Worlds of Arthur: Facts and Fictions of the Dark Ages

Paperback | May 22, 2014

byGuy Halsall

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King Arthur is probably the most famous and certainly the most legendary medieval king. From the early ninth century through the middle ages, to the Arthurian romances of Victorian times, the tales of this legendary figure have blossomed and multiplied. And in more recent times, there has beena continuous stream of books claiming to have discovered the 'facts' about, or to unlock the secret or truth behind, the 'once and future king'. Broadly speaking, there are two Arthurs. On the one hand is the traditional 'historical' Arthur, waging a doomed struggle to save Roman civilization against the relentless Anglo-Saxon tide during the darkest years of the Dark Ages. On the other is the Arthur of myth and legend - accompanied by ahost of equally legendary people, places, and stories: Lancelot, Guinevere, Galahad and Gawain, Merlin, Excalibur, the Lady in the Lake, the Sword in the Stone, Camelot, the Round Table. The big problem with all this is that 'King Arthur' might well never have existed. And if he did exist, it is next to impossible to say anything at all about him. As this challenging new look at the Arthur legend makes clear, all books claiming to reveal 'the truth' behind King Arthur can safely beignored. Not only the 'red herrings' in the abundant pseudo-historical accounts, even the 'historical' Arthur is largely a figment of the imagination: the evidence that we have - whether written or archaeological - is simply incapable of telling us anything detailed about the Britain in which he issupposed to have lived, fought, and died. The truth, as Guy Halsall reveals in this fascinating investigation, is both radically different - and also a good deal more intriguing.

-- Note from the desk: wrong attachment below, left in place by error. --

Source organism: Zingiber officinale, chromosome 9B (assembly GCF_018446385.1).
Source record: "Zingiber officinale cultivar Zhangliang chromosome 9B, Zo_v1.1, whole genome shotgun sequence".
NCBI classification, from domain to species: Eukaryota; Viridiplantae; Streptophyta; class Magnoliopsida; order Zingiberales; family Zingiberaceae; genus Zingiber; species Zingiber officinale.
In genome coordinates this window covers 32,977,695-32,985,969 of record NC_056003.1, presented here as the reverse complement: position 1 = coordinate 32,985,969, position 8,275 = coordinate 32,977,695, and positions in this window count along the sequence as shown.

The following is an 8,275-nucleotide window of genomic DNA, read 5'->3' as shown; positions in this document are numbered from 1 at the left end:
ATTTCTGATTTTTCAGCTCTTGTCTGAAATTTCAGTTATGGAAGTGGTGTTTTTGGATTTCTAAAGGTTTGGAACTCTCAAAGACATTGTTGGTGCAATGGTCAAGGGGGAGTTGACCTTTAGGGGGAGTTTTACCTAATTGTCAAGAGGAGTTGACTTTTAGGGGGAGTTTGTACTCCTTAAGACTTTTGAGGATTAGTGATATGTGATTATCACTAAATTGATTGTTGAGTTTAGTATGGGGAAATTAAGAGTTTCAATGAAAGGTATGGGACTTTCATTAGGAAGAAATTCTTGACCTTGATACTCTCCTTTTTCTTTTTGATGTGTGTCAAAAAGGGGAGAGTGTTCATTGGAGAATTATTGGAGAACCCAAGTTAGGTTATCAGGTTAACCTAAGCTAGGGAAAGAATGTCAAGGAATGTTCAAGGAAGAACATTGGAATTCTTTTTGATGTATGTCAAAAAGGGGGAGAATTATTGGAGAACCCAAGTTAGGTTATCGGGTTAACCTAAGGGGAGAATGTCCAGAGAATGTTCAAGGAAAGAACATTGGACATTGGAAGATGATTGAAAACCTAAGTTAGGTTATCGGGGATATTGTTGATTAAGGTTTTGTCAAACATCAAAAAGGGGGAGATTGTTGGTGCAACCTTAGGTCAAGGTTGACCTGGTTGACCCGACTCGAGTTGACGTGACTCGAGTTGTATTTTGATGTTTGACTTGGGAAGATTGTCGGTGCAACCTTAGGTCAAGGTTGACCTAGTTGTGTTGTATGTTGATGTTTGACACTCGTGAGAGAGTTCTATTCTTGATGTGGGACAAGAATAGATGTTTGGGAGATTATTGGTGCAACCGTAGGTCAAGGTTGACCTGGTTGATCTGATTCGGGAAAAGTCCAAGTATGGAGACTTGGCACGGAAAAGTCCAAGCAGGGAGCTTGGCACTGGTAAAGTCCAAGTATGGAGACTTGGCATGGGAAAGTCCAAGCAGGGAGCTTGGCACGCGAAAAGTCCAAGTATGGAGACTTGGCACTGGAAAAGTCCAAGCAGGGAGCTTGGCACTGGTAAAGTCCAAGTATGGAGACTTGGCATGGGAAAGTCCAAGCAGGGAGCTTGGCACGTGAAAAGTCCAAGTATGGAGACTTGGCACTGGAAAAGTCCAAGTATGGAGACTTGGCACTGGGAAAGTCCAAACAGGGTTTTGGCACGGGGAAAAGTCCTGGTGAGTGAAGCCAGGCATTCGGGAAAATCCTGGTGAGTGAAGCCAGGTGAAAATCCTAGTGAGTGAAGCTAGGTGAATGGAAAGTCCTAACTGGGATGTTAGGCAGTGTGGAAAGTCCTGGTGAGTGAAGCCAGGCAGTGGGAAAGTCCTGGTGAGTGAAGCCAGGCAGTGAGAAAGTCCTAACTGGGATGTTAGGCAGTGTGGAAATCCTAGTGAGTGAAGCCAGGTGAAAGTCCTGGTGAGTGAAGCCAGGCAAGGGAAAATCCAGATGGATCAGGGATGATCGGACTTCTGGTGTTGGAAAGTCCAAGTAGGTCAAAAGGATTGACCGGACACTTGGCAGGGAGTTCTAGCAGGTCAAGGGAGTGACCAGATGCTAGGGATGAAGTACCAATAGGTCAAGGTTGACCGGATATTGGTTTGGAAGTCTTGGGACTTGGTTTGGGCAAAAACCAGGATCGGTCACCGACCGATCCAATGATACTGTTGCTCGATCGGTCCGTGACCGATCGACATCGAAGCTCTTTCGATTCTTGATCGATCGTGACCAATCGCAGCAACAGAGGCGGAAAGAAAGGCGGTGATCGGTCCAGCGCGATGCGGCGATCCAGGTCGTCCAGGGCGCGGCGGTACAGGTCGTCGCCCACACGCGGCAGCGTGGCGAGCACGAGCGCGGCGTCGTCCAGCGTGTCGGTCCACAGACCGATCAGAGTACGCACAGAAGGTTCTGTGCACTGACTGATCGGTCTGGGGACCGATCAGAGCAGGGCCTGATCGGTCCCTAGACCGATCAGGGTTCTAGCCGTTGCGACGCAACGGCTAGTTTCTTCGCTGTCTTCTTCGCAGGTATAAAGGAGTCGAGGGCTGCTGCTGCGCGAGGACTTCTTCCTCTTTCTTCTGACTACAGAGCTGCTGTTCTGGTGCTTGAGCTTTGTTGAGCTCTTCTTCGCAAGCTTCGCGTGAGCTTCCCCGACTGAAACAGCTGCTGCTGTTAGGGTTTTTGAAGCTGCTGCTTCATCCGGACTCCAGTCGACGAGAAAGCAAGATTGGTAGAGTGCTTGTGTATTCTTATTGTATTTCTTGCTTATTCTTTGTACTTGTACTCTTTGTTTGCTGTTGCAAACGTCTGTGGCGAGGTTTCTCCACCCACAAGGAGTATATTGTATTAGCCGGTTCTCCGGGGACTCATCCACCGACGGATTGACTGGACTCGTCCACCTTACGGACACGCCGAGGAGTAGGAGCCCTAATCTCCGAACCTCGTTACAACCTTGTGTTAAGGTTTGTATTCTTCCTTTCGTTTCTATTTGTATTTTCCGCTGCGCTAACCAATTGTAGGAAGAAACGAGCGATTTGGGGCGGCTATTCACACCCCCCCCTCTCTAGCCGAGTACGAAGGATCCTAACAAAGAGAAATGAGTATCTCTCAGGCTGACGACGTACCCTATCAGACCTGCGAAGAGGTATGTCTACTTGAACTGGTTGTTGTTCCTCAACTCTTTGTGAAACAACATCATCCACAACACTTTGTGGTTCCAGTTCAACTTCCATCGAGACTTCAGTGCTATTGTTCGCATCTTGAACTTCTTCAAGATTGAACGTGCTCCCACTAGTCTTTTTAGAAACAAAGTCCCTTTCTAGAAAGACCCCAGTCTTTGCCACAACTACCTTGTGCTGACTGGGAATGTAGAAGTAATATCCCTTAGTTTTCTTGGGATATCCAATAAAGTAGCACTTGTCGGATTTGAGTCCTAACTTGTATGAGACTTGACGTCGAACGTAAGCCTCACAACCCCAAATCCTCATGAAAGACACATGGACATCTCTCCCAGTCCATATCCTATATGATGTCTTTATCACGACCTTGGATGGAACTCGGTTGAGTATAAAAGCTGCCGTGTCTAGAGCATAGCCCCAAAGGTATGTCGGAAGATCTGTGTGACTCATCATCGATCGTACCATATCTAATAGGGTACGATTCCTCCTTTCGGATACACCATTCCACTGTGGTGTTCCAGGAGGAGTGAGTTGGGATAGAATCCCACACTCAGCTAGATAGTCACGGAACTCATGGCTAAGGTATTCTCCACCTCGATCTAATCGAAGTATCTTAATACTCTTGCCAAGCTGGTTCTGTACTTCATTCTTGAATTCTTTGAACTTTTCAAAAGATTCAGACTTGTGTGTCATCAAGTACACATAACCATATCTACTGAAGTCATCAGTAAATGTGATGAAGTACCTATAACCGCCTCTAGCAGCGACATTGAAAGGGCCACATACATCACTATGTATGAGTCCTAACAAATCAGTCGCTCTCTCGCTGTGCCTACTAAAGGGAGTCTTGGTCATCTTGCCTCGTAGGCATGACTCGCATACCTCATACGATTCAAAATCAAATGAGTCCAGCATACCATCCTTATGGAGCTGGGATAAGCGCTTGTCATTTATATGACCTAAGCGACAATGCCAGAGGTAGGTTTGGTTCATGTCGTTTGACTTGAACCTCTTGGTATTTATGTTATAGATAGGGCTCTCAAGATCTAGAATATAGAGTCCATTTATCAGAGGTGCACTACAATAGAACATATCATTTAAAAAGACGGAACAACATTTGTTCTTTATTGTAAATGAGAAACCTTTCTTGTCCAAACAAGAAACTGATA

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King Arthur is probably the most famous and certainly the most legendary medieval king. From the early ninth century through the middle ages, to the Arthurian romances of Victorian times, the tales of this legendary figure have blossomed and multiplied. And in more recent times, there has beena continuous stream of books claiming to ha...

Guy Halsall has taught at the universities of London and York, where he has been a professor of history since 2003. His early specialism was in the history and archaeology of the Merovingian period (c.450-c.750), and he has since published widely on a broad range of subjects: death and burial, age and gender, violence and warfare, bar...

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Kobo ebook|Dec 20 2007

$36.39 online$47.24list price(save 22%)
see all books by Guy Halsall
Format:PaperbackDimensions:384 pagesPublished:May 22, 2014Publisher:Oxford University PressLanguage:English

The following ISBNs are associated with this title:

ISBN - 10:0198700849

ISBN - 13:9780198700845

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Table of Contents

PrefacePart I: Old Worlds1. The Story of 'King Arthur'2. The Matter of Arthur: the Traditional Narrative3. Swords in the Stones: the Archaeology of Post-Imperial BritainPart II: Present Worlds4. The Antimatter of Arthur: Reassessing the Written Sources5. Continuity or Collapse? The End of Roman Britain6. Beyond Brooches and Brochs: Rethinking Early Medieval British ArchaeologyPart III: Mad Worlds7. Red Herrings and Old ChestnutsPart IV: New Worlds?8. The Matter of Arthur: Changing the Framework9. Rethinking the Anglo-Saxon Migration and Setttlement (1): When Did the Anglo-Saxons Come to Britain?10. Rethinking the Anglo-Saxon Migration and Setttlement (2): The Nature and Scale of the Migration11. Fifth and Sixth Century Politics in Britannia12. The End of the 'World of Arthur'Further ReadingIndex

Editorial Reviews

"[Guy Halsall] has produced a brilliant portrait of Britain in the 5th and 6th centuries, drawing on literary and archeological sources to challenge almost every orthodoxy of the age. Those who desire a surprisingly witty, intellectually rigorous and historically captivating journey deep intothe crucible of medieval Britain will enjoy this book immensely." --Dan Jones, Sunday Times